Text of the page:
Religion & Spirituality
“From glory to glory” is a suite of music I composed that follows the broad sweep on the biblical storyline. The suite is for four-part choir and a mixture of classical and electronic instruments. Some pieces are small in scope (e.g. the opening solo piano piece “Trinity”, the acapella choir piece “Love”, or the intimate “Kyrie”), whist others are much more “symphonic”.
This is a computer recording of the whole suite in a single mp3 file, made using files generated by my "Sebelius 6" software package. As the computer choir can only go “ah”, one must read the pdf files of the scores (available from my website @ www.peterswilliams.com/composing/) if one want’s the words.
That said, this live tape recording of a prior version of my Kyrie in G minor is from a composition competition at the end of my A levels in the early 1990’s. The orchestration is slightly different (the Bass is acoustic instead of electric, and there’s a vibraphone instead of piano), but in this version you can hear the words sung by the choir!
Individual files of (very slightly older versions of) the tracks are available via "soundcloud" through my website @ www.peterswilliams.com/composing/
There are ten pieces of music in the “From glory to glory” suite. Here are the “sleeve notes”:
Movement 0: Trinity
We open with God’s existence “before” the act of cosmic creation (hence Movement 0). A solo piano introduces three musical lines, the third of which is generated from the interaction of the first two, representing the way in which God the Father is the root of the divine being, God the Son eternally “begotten” from the father and God the Holy Spirit “proceeds” from the Father and the Son. The piece is also Trinitarian in having three sections. It ends on an unresolved chord, suggesting the eternality of the Godhead.
Movement 1: Light
The angels rejoice in God’s creation and dance among the stars.
Movement 2: One Sin
A setting of a line of poetry from G.K. Chesterton, about there being “only one sin, to call a green leaf grey”; that is, to reject the reality that God is God by trying to determine reality on our own terms as if we were God.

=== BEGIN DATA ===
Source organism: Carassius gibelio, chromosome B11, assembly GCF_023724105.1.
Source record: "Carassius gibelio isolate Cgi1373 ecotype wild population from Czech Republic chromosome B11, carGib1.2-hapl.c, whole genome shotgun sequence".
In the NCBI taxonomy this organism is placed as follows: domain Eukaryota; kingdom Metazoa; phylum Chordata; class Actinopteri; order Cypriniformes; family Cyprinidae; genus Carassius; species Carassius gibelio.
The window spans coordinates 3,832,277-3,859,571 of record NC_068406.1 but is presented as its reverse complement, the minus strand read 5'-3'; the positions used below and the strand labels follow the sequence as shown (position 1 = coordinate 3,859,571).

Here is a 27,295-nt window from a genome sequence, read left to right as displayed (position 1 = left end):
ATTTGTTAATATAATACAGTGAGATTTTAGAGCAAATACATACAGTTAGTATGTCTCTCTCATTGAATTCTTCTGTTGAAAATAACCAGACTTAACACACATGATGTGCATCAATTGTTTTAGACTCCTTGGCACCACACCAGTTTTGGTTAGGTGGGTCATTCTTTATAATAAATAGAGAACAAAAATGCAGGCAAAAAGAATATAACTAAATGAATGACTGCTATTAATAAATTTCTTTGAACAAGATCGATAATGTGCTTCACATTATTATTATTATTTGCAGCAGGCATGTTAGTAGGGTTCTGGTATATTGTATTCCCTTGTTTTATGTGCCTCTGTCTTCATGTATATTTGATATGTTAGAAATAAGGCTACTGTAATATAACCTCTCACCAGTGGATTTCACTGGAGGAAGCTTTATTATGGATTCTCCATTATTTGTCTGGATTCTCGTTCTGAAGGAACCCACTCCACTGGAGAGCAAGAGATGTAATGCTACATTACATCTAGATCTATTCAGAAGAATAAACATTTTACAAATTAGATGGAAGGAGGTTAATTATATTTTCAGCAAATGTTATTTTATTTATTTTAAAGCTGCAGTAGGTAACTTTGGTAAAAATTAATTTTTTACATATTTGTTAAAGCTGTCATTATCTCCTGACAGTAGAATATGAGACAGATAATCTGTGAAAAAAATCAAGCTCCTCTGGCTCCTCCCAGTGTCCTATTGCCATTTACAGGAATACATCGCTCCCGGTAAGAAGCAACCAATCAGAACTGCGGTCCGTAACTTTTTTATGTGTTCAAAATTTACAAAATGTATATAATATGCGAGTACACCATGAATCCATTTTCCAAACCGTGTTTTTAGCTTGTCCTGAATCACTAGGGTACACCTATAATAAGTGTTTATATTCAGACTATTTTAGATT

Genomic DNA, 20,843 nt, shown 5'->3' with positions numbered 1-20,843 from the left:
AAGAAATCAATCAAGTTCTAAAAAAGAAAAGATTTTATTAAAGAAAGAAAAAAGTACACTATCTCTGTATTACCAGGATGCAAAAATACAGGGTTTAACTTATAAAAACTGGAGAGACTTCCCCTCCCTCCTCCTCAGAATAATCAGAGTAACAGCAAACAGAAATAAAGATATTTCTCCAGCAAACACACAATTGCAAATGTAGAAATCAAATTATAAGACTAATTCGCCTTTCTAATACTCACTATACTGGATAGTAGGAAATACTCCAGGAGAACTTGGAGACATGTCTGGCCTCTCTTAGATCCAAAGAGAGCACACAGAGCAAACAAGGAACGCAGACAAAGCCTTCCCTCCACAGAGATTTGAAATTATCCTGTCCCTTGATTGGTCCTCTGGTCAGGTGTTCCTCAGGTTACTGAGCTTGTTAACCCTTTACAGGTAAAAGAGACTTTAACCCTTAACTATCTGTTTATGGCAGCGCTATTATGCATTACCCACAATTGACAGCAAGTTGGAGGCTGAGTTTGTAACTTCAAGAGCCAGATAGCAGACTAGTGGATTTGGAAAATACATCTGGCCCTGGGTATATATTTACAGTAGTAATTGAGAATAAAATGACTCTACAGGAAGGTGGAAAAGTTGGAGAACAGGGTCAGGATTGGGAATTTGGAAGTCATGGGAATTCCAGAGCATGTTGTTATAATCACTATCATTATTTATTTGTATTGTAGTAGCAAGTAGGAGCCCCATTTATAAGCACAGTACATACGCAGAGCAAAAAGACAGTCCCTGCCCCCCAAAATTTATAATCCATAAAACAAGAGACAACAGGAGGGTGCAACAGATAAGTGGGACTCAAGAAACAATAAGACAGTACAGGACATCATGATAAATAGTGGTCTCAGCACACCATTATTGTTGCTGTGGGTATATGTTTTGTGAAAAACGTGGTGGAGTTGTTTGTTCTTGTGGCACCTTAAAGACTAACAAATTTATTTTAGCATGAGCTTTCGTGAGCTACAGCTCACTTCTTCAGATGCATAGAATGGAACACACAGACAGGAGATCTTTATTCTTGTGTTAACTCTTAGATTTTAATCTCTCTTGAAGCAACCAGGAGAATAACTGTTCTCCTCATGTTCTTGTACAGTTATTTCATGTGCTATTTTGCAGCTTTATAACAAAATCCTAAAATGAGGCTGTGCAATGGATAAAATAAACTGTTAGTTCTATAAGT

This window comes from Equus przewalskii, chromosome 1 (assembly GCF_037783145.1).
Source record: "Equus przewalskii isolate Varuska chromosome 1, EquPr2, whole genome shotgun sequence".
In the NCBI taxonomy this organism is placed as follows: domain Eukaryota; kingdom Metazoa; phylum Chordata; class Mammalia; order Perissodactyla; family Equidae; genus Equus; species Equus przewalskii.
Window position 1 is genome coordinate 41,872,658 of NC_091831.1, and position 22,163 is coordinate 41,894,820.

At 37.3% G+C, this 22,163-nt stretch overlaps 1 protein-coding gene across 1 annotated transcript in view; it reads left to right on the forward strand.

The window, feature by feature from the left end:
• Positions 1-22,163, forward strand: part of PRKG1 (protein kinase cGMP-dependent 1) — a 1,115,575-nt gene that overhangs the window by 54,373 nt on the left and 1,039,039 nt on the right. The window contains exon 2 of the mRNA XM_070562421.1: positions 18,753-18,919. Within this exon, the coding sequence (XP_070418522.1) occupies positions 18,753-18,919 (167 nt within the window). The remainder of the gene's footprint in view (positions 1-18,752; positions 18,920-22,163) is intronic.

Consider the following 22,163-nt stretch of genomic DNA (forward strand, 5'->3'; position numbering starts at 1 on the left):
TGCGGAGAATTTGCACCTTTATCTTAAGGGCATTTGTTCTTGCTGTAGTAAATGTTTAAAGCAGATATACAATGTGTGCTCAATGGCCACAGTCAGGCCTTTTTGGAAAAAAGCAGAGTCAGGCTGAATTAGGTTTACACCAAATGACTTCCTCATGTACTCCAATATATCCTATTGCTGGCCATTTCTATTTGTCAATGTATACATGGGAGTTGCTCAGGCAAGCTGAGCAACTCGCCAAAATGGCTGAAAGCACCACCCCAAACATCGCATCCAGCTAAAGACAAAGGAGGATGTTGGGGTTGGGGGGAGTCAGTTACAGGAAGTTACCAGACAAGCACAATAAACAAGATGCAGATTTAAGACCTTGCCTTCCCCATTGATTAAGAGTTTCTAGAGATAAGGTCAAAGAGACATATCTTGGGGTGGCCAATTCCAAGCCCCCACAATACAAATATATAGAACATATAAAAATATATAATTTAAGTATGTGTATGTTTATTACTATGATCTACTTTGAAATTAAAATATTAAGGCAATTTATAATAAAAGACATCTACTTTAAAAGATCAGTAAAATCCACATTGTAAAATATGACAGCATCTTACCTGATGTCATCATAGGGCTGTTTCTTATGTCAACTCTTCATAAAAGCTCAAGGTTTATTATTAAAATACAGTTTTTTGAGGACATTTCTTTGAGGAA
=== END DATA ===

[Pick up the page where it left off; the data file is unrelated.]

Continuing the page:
Movement 3: Logos
The opening of John’s gospel represents God the Son as the divine logos, or rational principle behind creation. Only, this logos reveals God in person through the incarnation.
Movement 4: Love
An acapella choral setting of Jesus’ answer to the question about the greatest commandment in Mark 12.
Movement 5: Garden
As Jesus contemplates his calling to die as a sacrifice for sin, he prays in the garden of Gethsemane. The piece uses suspended resolutions and a fluctuating pattern of major and minor notes that gradually become more resolute as Jesus turns his face to the cross and prays that the Father’s will be done on earth as in heaven.
Movement 6: Agnus Dei
Based on the saying of John the Baptist: “Behold, the Lamb of God, who takes away the sin of the world!” (John 1:29), the “Agnus Dei” (“Lamb of God”) is a traditional liturgical chant that contemplates the meaning of Jesus’ death on the cross in light of his subsequent resurrection from the tomb. Far from being yet another failed messiah, Jesus is God’s self-sacrifice of forgiveness in the face of our sin.
Movement 7: Kyrie
A setting of the traditional Kyrie, a prayer for forgiveness: “Lord, forgive us, Christ forgive us, Lord forgive us.” This is the appropriate initial response to the life, death and resurrection of Jesus.
Movement 8: Telos
Inspired by John’s vision of the new heavens and earth in Revelation 21, the choir sing about the wedding feast of the resurrected Lamb of God, who will wipe away ever tear from our eyes and bring “Shalom” (a Hebrew word meaning peace, wholeness and flourishing).
Movement 9: Gloria
This final piece returns to the Trinitarian theme of movement zero, using it as a setting for the apostle Paul’s comparison between the sufferings of the present world and the glory of the new heavens and earth to come revealed by the resurrection. This movement is about living the Christian life on earth for the glory of God in light of the hope of heaven.
If anyone has an interest in mounting a performance of some or all of “From glory to glory”, I can provide scores (including parts), etc. Backing tracks without the computer choir are also a possibility. You can e-mail me using the contact form on my website @ www.peterswilliams.com
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